We do a little shopping to see how much our dream eighties rides cost today.
The 1980s was an intriguing decade. It gave us movie masterpieces like Back To The Future, The Breakfast Club, Ferris Bueller's Day Off, Empire Strikes Back, and Raiders of the Lost Ark, but did this decade produce legendary cars? Some people might say that the '80s were a dark time for automobiles thanks to models like the C4 Corvette, Ferrari Mondial, Maserati Biturbo, and Yugo 45. But they weren't all bad We have compiled some of the best cars from the 1980s to see how much these legendary cars cost today.
You couldn't possibly make a list of the coolest cars of the 1980s without including the most legendary supercar of all time. The Ferrari F40 is often placed on many car guy's lists as the greatest supercar of all time. Despite being built in the '80s, the F40 has a powertrain that is more like the new 488 GTB than other Ferrari models in the past. The F40 came with a 2.9-liter twin-turbocharged V8 with 478 horsepower. Unlike a modern Ferrari, the F40 didn't bother with fancy traction control and paddle shifters. This thing was basically a road-legal race car. Ferrari only planned to build 400, but demand was so high that 1,311 were actually built. Amazingly, at $1.4 million, the F40 is the least expensive of the Ferrari hypercars.
Back in the 1980s, BMW revolutionized the sports car world with the original M3. In the US, only 5,115 units of the E30 M3 were sold from 1988 to 1991, making it a true collectible. Rewind the clock back to the '80s, and you could have snagged an M3 for $34,945. Amazingly, the least expensive example that we could find was $34,995, albeit with over 179,000 miles on the clock. It is amazing to think that just five or six years ago, you could have bought an E30 M3 for half of this price. It is becoming increasingly difficult to find an all-original example. Ask any E30 M3 owner, and they will tell you that maintaining the race-derived 2.3-liter S14 engine is no simple task. No one said owning a dream car was easy.
Automotive enthusiasts today seem to hate the trend of ditching V8 engines in favor of smaller, turbocharged V6s. However, this trend is far from new. In fact, back in 1982 Buick released one of the coolest cars of the decade, the Grand National. The top trim GNX model came with a 3.8-liter turbocharged V6 with 276 horsepower, (although many people believed that GM underrated this engine and output was really closer to 300 hp). The Buick Grand National was the gentleman's muscle car that could go toe-to-toe in a drag race with most of the exotics of the era. It is amazing that you can buy one of these for less than $30,000 today, considering it was one of the coolest cars of the decade.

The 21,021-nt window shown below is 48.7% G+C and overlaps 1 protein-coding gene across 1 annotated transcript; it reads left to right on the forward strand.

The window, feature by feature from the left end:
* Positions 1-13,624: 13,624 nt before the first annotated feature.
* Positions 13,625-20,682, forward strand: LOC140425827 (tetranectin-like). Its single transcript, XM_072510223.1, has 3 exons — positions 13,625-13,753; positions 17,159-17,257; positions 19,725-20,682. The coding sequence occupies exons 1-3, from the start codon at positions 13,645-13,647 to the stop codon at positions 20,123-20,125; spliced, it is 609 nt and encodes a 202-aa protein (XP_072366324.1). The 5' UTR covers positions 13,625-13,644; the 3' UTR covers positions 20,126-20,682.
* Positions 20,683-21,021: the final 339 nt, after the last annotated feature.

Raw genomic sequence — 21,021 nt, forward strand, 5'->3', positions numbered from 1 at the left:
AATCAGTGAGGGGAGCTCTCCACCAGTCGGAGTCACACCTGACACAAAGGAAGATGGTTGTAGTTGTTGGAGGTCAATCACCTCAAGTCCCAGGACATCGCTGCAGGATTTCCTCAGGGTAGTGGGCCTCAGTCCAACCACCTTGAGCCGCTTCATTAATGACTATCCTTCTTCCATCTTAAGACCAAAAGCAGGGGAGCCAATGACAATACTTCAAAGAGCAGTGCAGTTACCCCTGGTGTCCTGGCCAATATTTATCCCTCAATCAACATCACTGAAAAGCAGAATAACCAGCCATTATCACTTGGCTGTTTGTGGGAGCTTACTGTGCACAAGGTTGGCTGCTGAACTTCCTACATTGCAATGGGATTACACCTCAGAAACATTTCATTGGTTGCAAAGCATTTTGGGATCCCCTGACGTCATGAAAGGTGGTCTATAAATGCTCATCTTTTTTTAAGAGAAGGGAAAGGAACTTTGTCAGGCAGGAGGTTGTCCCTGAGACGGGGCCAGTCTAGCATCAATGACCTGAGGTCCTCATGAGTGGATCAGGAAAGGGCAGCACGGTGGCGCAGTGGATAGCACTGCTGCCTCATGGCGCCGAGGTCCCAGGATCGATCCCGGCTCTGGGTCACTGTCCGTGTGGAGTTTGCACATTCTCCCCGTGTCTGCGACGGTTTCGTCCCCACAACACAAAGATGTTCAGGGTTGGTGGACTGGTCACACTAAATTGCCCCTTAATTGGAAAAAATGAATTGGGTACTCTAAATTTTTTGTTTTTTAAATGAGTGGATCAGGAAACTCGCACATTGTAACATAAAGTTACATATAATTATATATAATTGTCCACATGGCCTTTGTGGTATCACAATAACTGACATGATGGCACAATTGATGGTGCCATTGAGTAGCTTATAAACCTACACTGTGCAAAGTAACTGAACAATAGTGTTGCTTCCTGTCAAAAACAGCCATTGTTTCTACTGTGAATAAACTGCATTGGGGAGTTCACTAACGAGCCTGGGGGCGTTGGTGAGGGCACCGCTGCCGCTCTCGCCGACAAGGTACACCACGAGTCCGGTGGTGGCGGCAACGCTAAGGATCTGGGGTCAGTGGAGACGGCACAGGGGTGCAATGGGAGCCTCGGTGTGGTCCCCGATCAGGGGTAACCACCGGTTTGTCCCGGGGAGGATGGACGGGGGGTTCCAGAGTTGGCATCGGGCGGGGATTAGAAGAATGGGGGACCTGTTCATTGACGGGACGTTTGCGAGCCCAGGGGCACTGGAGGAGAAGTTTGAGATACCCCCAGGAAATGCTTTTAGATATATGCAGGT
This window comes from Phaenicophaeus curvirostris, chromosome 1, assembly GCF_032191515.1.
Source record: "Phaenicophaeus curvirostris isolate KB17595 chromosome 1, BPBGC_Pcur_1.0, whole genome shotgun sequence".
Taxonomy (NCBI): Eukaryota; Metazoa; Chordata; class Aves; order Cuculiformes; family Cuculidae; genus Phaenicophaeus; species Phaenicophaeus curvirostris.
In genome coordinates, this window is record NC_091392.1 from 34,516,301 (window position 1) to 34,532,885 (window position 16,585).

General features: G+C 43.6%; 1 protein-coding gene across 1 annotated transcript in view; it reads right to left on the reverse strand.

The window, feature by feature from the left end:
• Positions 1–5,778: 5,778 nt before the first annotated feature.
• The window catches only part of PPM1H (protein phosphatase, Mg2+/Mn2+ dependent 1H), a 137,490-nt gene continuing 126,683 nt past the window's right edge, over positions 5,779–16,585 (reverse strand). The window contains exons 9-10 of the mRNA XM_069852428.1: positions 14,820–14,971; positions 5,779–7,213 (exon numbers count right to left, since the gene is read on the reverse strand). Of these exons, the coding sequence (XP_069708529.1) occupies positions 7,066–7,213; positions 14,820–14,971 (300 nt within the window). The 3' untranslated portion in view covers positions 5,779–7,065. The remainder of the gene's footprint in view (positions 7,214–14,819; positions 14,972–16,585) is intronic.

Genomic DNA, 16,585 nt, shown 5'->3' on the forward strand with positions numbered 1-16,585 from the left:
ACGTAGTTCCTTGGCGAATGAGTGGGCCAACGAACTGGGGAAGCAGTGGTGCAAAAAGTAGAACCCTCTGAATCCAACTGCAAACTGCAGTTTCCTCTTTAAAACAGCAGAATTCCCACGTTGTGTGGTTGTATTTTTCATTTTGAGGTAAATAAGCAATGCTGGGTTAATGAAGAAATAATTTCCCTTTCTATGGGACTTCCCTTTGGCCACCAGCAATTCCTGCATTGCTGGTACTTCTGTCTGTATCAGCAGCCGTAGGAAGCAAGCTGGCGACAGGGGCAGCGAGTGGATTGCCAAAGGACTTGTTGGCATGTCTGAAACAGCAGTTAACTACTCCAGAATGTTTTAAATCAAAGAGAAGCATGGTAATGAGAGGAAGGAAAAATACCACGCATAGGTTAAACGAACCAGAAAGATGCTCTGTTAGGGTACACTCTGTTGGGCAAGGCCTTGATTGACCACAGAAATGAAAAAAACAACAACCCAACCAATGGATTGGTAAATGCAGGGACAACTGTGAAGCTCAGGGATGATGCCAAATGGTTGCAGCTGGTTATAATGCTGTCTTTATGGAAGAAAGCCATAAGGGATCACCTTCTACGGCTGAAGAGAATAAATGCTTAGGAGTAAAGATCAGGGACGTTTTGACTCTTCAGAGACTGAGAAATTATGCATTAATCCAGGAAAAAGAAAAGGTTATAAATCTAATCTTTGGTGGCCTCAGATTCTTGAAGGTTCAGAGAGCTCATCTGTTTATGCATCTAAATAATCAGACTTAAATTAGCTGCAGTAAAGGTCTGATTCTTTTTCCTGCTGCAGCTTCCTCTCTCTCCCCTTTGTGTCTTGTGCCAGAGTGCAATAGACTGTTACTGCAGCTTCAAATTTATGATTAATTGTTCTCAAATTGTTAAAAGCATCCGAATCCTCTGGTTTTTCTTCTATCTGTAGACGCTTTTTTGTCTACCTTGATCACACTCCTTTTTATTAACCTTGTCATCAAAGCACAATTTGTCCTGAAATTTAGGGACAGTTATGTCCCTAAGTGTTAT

For most people, owning a Rolls-Royce is a dream that's financially out of reach. The cheapest Rolls that you can buy today is the Ghost, and that starts off at $295,850. However, if you grew up during the '80s and always wanted a Rolls-Royce from that era, you are in luck. We found a 1980 Rolls-Royce Silver Shadow for sale for just $22,900. The car has been driven 89,756 miles in almost 40 years, which is not bad. The Silver Shadow had an extremely long production life from 1965 to 1980, and over 30,000 were produced. If it has always been you dream to own a car with the signature "Spirit of Ecstasy" on the front, this '80s dream ride is perfect.
Chances are, if you drove the '80s Porsche 911 Turbo the way it was meant to be driven, you didn't live to see the '90s. By the time the 930 generation Turbo went out of production, it produced 330 horsepower from its 3.3-liter turbocharged flat-six engine. The car had a RWD and rear-engined layout which gave it a reputation as a widow maker. Basically, when you were mid-corner, the turbo would kick it and overwhelm the chassis, causing drivers to spin. If you and the car managed to survive until today, you are probably more than a bit lucky. Today, values of the 930 Turbo can exceed $200,000, but less than perfect examples can be bought for under $100,000.